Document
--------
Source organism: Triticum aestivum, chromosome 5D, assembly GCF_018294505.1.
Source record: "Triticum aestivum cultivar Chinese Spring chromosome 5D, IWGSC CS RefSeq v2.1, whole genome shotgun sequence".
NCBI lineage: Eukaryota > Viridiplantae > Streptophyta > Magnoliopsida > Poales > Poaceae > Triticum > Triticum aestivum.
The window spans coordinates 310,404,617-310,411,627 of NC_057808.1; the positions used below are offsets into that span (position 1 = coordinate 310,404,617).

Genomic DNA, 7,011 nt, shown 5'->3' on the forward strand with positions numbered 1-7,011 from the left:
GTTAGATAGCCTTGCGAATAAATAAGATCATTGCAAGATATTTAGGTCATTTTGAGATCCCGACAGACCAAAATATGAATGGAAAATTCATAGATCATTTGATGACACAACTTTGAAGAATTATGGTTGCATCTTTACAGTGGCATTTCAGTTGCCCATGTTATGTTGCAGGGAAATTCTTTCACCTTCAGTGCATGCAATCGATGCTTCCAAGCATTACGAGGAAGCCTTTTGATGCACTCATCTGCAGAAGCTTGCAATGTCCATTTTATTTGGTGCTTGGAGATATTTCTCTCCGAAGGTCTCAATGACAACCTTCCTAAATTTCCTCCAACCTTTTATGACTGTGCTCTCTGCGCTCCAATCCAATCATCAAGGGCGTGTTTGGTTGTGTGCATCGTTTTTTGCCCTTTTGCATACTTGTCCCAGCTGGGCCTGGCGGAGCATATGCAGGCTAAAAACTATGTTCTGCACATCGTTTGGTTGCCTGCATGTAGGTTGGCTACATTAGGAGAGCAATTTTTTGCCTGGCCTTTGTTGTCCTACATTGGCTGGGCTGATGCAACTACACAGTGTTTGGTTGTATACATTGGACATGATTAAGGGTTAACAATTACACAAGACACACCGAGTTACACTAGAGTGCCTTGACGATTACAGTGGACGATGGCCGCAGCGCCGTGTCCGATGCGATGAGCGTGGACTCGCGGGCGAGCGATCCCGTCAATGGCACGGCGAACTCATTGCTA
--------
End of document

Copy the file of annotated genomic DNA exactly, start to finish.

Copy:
Source organism: Triticum aestivum, chromosome 5D, assembly GCF_018294505.1.
Source record: "Triticum aestivum cultivar Chinese Spring chromosome 5D, IWGSC CS RefSeq v2.1, whole genome shotgun sequence".
NCBI lineage: Eukaryota > Viridiplantae > Streptophyta > Magnoliopsida > Poales > Poaceae > Triticum > Triticum aestivum.
The window spans coordinates 310,404,617-310,411,627 of NC_057808.1; the positions used below are offsets into that span (position 1 = coordinate 310,404,617).

Genomic DNA, 7,011 nt, shown 5'->3' on the forward strand with positions numbered 1-7,011 from the left:
GTTAGATAGCCTTGCGAATAAATAAGATCATTGCAAGATATTTAGGTCATTTTGAGATCCCGACAGACCAAAATATGAATGGAAAATTCATAGATCATTTGATGACACAACTTTGAAGAATTATGGTTGCATCTTTACAGTGGCATTTCAGTTGCCCATGTTATGTTGCAGGGAAATTCTTTCACCTTCAGTGCATGCAATCGATGCTTCCAAGCATTACGAGGAAGCCTTTTGATGCACTCATCTGCAGAAGCTTGCAATGTCCATTTTATTTGGTGCTTGGAGATATTTCTCTCCGAAGGTCTCAATGACAACCTTCCTAAATTTCCTCCAACCTTTTATGACTGTGCTCTCTGCGCTCCAATCCAATCATCAAGGGCGTGTTTGGTTGTGTGCATCGTTTTTTGCCCTTTTGCATACTTGTCCCAGCTGGGCCTGGCGGAGCATATGCAGGCTAAAAACTATGTTCTGCACATCGTTTGGTTGCCTGCATGTAGGTTGGCTACATTAGGAGAGCAATTTTTTGCCTGGCCTTTGTTGTCCTACATTGGCTGGGCTGATGCAACTACACAGTGTTTGGTTGTATACATTGGACATGATTAAGGGTTAACAATTACACAAGACACACCGAGTTACACTAGAGTGCCTTGACGATTACAGTGGACGATGGCCGCAGCGCCGTGTCCGATGCGATGAGCGTGGACTCGCGGGCGAGCGATCCCGTCAATGGCACGGCGAACTCATTGCTA